No H-1B Visas To Programmers And Coders
The United States government’s intent to bring about changes to the existing H-1B visa regime became clearer through a policy memorandum it released over the weekend, which says computer programmers will not be eligible for H-1B visas by default.
The document essentially says that a previous guiding policy document for H-1B visa petitions, from the year 2000, will no longer hold.
It says that according to the 2000 memo that “described all programmers as sharing a fundamental job duty, i.e., writing and testing computer code”, and that it was improper to conclude based on this information that USCIS would “generally consider the position of the programmer to qualify as a specialty occupation”.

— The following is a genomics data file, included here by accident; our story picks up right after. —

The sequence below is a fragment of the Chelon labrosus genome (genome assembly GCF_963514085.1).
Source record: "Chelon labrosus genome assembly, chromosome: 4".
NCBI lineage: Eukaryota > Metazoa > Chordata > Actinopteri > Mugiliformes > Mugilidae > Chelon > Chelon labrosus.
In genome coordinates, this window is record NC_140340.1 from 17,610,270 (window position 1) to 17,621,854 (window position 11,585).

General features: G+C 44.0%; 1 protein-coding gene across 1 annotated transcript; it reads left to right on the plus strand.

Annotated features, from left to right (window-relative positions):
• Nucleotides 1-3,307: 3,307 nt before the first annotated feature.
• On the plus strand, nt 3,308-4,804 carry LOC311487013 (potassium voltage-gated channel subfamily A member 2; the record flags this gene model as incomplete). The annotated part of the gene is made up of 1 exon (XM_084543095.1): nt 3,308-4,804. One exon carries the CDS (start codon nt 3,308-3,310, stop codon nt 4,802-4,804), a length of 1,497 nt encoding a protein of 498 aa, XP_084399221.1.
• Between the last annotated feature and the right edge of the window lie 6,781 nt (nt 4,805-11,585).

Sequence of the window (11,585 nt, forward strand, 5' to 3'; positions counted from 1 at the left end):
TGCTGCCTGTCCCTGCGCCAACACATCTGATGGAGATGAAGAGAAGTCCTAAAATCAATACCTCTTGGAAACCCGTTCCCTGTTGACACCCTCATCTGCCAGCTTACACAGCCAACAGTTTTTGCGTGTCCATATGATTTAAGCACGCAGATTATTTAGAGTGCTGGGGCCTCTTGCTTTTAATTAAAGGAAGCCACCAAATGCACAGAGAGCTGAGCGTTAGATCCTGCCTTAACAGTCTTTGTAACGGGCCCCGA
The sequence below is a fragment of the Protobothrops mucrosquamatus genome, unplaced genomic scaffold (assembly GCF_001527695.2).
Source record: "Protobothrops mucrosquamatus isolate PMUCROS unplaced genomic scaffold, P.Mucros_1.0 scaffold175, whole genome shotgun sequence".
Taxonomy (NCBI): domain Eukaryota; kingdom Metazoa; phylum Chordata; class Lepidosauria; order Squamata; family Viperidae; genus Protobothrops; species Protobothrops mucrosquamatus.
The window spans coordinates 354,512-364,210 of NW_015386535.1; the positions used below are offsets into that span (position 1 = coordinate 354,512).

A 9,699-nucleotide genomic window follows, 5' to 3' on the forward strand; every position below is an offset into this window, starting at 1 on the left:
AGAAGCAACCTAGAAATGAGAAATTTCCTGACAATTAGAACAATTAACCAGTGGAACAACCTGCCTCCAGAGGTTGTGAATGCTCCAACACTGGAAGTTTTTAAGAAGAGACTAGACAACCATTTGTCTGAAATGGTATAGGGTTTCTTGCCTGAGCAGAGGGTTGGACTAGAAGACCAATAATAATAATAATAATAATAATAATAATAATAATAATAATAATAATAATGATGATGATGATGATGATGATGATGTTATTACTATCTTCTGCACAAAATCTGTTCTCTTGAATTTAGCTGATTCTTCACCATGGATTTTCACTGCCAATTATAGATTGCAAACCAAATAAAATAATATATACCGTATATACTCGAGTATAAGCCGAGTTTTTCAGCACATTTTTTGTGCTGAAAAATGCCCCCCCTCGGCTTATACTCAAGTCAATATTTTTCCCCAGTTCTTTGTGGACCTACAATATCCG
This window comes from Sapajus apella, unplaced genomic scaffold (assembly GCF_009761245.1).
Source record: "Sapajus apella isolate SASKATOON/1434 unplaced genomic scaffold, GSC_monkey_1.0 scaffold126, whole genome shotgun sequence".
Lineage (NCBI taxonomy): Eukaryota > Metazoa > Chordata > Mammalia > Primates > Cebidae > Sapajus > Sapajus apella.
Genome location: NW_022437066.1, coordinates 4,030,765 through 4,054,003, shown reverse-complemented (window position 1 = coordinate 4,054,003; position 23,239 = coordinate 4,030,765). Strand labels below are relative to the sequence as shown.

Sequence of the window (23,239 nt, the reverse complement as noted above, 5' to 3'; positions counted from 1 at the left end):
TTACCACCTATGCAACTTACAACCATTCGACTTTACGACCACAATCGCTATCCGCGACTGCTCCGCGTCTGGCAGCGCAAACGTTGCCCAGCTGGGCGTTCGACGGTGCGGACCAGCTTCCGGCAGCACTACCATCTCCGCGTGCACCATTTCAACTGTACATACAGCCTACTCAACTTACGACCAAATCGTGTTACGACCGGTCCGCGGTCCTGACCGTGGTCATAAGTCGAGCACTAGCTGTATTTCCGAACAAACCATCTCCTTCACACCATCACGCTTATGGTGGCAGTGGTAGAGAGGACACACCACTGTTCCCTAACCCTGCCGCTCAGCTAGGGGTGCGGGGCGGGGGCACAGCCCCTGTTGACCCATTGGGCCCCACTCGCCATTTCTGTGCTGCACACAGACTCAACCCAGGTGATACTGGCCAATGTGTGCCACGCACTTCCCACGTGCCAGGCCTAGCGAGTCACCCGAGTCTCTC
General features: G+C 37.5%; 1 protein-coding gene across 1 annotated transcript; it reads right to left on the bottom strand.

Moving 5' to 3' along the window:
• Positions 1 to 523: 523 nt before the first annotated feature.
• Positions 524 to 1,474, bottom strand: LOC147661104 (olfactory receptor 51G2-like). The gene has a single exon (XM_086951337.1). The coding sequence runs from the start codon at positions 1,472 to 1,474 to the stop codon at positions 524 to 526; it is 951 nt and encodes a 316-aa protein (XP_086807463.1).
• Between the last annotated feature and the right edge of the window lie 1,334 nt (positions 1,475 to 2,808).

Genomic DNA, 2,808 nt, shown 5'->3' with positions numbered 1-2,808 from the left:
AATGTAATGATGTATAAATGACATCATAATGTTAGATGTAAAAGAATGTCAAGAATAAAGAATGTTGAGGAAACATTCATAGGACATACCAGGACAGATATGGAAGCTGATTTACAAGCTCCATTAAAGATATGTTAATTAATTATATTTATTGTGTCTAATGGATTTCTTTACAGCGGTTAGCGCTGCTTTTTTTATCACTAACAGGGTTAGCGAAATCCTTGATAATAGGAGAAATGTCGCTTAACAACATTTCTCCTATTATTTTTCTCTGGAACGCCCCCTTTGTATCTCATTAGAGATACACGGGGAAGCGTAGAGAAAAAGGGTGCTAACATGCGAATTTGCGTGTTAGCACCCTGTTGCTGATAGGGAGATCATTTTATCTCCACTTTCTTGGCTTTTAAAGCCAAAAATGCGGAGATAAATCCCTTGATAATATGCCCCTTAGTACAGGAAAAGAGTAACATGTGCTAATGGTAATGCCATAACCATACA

“Nasscom is assessing the memo but it seems that it is primarily going to impact entry level H-1B seekers. Our companies typically do not hire entry level engineers for H-1B visas, and this should not have a substantial impact on business,” said Shivendra Singh, Head — Global Trade Development at IT industry body National Association of Software and Services Companies (Nasscom).
This means, going forward, some programmer jobs may not qualify for “specialty occupation”, as such, those programmer jobs do not qualify for H-1B “visa, said Rajiv Dabhadkar, founder of the National Organisation for Software and Technology Professionals, which works for Indian workers overseas.
“The situation has been the same for a long time with these positions except that now it is in the form of a memo. Immigration attorneys have been receiving requests for evidence on this issue lately because a ‘speciality occupation’ requires a US bachelor’s degree or equivalent to qualify, this memo is targeted to deny applications of guest workers with a low degree,” he added.